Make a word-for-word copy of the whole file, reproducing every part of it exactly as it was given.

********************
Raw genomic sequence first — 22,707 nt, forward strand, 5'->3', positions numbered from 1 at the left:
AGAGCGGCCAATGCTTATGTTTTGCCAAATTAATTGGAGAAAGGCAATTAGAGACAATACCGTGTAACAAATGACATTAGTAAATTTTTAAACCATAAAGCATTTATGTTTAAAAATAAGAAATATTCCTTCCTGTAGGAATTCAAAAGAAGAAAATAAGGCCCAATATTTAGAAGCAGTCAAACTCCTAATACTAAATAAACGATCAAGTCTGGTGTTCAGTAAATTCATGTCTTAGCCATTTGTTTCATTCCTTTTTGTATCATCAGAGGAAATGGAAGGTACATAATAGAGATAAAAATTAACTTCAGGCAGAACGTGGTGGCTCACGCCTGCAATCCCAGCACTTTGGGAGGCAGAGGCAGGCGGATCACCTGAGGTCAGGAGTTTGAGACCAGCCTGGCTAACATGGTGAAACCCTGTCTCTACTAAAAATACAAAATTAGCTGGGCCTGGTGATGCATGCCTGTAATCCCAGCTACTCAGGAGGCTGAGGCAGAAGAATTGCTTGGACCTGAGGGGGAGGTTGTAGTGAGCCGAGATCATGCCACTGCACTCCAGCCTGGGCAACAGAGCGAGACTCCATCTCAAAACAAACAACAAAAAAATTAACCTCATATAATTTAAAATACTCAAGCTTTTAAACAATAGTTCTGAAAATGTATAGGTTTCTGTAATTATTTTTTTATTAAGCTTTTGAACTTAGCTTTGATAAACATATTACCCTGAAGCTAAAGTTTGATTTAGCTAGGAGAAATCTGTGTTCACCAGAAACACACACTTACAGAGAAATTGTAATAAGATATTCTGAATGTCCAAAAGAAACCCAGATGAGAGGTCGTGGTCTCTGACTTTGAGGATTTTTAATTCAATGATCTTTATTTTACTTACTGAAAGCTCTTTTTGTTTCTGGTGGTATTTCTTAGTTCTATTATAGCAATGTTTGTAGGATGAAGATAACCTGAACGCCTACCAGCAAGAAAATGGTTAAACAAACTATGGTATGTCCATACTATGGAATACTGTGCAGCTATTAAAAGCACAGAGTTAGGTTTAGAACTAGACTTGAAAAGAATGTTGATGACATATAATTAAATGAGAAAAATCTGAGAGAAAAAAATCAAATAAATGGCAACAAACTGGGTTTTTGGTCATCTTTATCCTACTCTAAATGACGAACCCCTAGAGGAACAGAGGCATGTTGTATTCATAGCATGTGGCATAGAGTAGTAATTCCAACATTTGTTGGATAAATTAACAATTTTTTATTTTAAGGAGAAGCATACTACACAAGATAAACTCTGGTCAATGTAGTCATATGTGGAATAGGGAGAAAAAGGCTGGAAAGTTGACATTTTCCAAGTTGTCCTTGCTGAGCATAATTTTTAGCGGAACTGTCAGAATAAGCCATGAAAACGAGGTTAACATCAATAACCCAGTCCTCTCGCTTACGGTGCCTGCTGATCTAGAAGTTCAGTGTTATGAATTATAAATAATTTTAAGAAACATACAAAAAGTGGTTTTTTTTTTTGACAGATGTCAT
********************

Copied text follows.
Raw genomic sequence first — 22,707 nt, forward strand, 5'->3', positions numbered from 1 at the left:
AGAGCGGCCAATGCTTATGTTTTGCCAAATTAATTGGAGAAAGGCAATTAGAGACAATACCGTGTAACAAATGACATTAGTAAATTTTTAAACCATAAAGCATTTATGTTTAAAAATAAGAAATATTCCTTCCTGTAGGAATTCAAAAGAAGAAAATAAGGCCCAATATTTAGAAGCAGTCAAACTCCTAATACTAAATAAACGATCAAGTCTGGTGTTCAGTAAATTCATGTCTTAGCCATTTGTTTCATTCCTTTTTGTATCATCAGAGGAAATGGAAGGTACATAATAGAGATAAAAATTAACTTCAGGCAGAACGTGGTGGCTCACGCCTGCAATCCCAGCACTTTGGGAGGCAGAGGCAGGCGGATCACCTGAGGTCAGGAGTTTGAGACCAGCCTGGCTAACATGGTGAAACCCTGTCTCTACTAAAAATACAAAATTAGCTGGGCCTGGTGATGCATGCCTGTAATCCCAGCTACTCAGGAGGCTGAGGCAGAAGAATTGCTTGGACCTGAGGGGGAGGTTGTAGTGAGCCGAGATCATGCCACTGCACTCCAGCCTGGGCAACAGAGCGAGACTCCATCTCAAAACAAACAACAAAAAAATTAACCTCATATAATTTAAAATACTCAAGCTTTTAAACAATAGTTCTGAAAATGTATAGGTTTCTGTAATTATTTTTTTATTAAGCTTTTGAACTTAGCTTTGATAAACATATTACCCTGAAGCTAAAGTTTGATTTAGCTAGGAGAAATCTGTGTTCACCAGAAACACACACTTACAGAGAAATTGTAATAAGATATTCTGAATGTCCAAAAGAAACCCAGATGAGAGGTCGTGGTCTCTGACTTTGAGGATTTTTAATTCAATGATCTTTATTTTACTTACTGAAAGCTCTTTTTGTTTCTGGTGGTATTTCTTAGTTCTATTATAGCAATGTTTGTAGGATGAAGATAACCTGAACGCCTACCAGCAAGAAAATGGTTAAACAAACTATGGTATGTCCATACTATGGAATACTGTGCAGCTATTAAAAGCACAGAGTTAGGTTTAGAACTAGACTTGAAAAGAATGTTGATGACATATAATTAAATGAGAAAAATCTGAGAGAAAAAAATCAAATAAATGGCAACAAACTGGGTTTTTGGTCATCTTTATCCTACTCTAAATGACGAACCCCTAGAGGAACAGAGGCATGTTGTATTCATAGCATGTGGCATAGAGTAGTAATTCCAACATTTGTTGGATAAATTAACAATTTTTTATTTTAAGGAGAAGCATACTACACAAGATAAACTCTGGTCAATGTAGTCATATGTGGAATAGGGAGAAAAAGGCTGGAAAGTTGACATTTTCCAAGTTGTCCTTGCTGAGCATAATTTTTAGCGGAACTGTCAGAATAAGCCATGAAAACGAGGTTAACATCAATAACCCAGTCCTCTCGCTTACGGTGCCTGCTGATCTAGAAGTTCAGTGTTATGAATTATAAATAATTTTAAGAAACATACAAAAAGTGGTTTTTTTTTTTGACAGATGTCAT